I am proud to recognize the tremendous service
that the Late Venerable Master Hsuan Hua had rendered during his
lifetime in the cause of Buddhism. Although he was an orthodox follower
of the Mahayana School of Buddhism, he nevertheless displayed a great
openness of mind and recognized the transcendental essence of the
Teachings of the Enlightened One. Although not English educated, he was
able to bring the sublime teachings of the Buddha to the West and
thereby inspired both Easterners and Westerners to follow his
discipline and devotion to the study of the Dharma. His was a dynamic
personality that inspired his followers, both monks and nuns as well as
laypeople, to follow the path of discipline, virtue and wisdom that he
himself had trod throughout the seventy-seven years during which he
manifested himself in this earthly form.
He devoted his tremendous energy not only towards
the noble task of teaching, but also to that of developing the more
tangible, physical aspects of Dharma Practice. His greatest
contribution in this area was the building of the magnificent edifice
called the City of Ten Thousand Buddhas, which will long endure to
symbolize the presence of the sublime Dharma in the West. It is not
only a place of worship and a meditation centre; it is also a
University and a renowned Buddhist Research and Translation Centre.
Many millions of sentient beings will benefit from the work done at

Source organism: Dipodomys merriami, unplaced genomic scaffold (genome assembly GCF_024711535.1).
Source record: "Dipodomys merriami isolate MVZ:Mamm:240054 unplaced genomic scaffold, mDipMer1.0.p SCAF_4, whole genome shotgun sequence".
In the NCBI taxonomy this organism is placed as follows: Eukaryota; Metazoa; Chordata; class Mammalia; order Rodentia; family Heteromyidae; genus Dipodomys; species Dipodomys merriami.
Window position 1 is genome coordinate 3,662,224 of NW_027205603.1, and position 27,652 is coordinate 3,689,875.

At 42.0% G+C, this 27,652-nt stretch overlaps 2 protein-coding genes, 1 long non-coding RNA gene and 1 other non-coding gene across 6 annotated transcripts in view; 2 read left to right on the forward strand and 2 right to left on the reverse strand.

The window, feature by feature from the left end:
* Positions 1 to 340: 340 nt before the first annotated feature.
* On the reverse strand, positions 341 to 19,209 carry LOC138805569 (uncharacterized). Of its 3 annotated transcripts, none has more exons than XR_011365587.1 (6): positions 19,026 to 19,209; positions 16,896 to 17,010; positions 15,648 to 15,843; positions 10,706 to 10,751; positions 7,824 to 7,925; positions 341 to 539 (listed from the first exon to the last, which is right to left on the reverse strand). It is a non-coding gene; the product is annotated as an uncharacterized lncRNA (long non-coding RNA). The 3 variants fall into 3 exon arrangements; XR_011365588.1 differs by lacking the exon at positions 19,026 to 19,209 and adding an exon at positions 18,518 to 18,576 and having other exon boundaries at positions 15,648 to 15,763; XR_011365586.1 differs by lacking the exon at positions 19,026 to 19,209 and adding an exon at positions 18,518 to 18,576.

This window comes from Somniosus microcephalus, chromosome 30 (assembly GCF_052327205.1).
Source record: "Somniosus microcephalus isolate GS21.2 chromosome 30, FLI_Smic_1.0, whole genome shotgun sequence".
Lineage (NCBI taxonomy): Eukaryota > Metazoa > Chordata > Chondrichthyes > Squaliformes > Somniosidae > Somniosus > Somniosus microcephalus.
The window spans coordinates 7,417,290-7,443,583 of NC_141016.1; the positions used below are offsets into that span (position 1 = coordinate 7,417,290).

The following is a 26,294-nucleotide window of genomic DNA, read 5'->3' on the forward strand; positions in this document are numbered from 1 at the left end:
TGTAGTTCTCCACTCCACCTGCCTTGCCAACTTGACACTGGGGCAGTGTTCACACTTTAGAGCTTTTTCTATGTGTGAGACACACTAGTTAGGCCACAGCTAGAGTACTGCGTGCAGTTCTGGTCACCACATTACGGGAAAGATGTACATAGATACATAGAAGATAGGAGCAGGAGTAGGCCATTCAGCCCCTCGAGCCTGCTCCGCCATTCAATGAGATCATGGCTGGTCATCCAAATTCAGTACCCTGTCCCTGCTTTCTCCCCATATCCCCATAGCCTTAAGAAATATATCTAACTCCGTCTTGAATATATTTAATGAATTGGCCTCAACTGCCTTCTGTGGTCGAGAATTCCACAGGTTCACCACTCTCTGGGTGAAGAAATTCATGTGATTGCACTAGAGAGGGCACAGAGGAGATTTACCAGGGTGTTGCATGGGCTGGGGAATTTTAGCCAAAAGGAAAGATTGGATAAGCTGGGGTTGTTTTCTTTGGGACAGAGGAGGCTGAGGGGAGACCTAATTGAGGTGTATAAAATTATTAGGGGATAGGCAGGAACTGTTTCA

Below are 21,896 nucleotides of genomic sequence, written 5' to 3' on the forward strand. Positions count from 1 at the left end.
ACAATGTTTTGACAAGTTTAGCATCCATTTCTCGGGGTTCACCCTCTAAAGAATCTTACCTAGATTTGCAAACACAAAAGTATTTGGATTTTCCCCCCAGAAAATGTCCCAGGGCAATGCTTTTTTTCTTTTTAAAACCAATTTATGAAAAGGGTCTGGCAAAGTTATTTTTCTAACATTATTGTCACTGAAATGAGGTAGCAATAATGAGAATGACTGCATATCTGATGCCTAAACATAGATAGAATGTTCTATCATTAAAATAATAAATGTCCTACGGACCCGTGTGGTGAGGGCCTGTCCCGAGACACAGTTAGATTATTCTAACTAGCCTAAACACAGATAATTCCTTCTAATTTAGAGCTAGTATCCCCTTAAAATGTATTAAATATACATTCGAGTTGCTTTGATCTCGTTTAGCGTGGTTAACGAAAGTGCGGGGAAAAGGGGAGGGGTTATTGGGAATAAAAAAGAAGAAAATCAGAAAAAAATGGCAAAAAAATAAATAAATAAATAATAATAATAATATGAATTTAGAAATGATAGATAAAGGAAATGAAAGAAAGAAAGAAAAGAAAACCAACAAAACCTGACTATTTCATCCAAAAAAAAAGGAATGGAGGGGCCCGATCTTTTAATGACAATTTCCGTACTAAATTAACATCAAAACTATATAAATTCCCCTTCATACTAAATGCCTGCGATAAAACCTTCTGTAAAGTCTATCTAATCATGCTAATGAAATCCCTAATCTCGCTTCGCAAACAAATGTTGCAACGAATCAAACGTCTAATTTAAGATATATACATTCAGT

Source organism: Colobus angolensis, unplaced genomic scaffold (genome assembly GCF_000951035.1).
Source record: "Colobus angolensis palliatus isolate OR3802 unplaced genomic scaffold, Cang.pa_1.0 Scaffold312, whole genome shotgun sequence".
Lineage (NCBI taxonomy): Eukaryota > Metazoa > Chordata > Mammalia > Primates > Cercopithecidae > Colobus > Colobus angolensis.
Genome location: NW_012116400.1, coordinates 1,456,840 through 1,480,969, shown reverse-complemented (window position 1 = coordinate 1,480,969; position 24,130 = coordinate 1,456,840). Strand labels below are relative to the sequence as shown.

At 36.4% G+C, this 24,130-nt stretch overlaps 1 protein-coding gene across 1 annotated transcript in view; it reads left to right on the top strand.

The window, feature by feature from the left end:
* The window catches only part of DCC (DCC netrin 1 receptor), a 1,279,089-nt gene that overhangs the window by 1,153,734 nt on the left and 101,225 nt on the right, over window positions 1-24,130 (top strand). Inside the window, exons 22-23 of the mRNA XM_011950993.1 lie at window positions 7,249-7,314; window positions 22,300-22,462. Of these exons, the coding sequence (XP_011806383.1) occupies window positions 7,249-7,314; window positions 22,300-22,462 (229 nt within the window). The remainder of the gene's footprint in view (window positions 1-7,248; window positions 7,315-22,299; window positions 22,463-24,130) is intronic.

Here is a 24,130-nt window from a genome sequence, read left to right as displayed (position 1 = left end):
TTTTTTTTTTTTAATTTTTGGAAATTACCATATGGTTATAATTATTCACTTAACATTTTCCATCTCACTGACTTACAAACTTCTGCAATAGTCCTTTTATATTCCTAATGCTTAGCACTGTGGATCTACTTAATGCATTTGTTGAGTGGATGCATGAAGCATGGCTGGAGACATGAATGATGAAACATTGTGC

this centre for a long time to come.
Following in the footsteps of the great Chinese
Buddhist Missionaries of the past like Fa Hsien and I Ching, the Late
Master Hsuan Hua travelled widely not only in the West but also in Asia
as well, spreading the Dhamma in far-off places like Hong Kong,
Singapore, Malaysia and Taiwan where he established Buddhist Centres
for the study and propagation of the Dhamma. In Malaysia there are many
members and devotees who respect him and try to emulate the footsteps
of the great Master Hsuan Hua.
The demise of Master Hsuan Hua is indeed a great
loss to all of us. But we can learn even from his passing away of what
our Lord Buddha had reminded us—that all of us are subject to the
triple suffering of Jati (Birth), Jara (Decay) and Marana (Death). No
one can stop that. We must therefore endeavour to renew our efforts to
follow in the footsteps of the Late Master and work diligently to free
ourselves from the bonds of Samsara, the endless round of rebirths. May
he, like all of us, be freed from worldly suffering and may he attain
final Nirvanic bliss.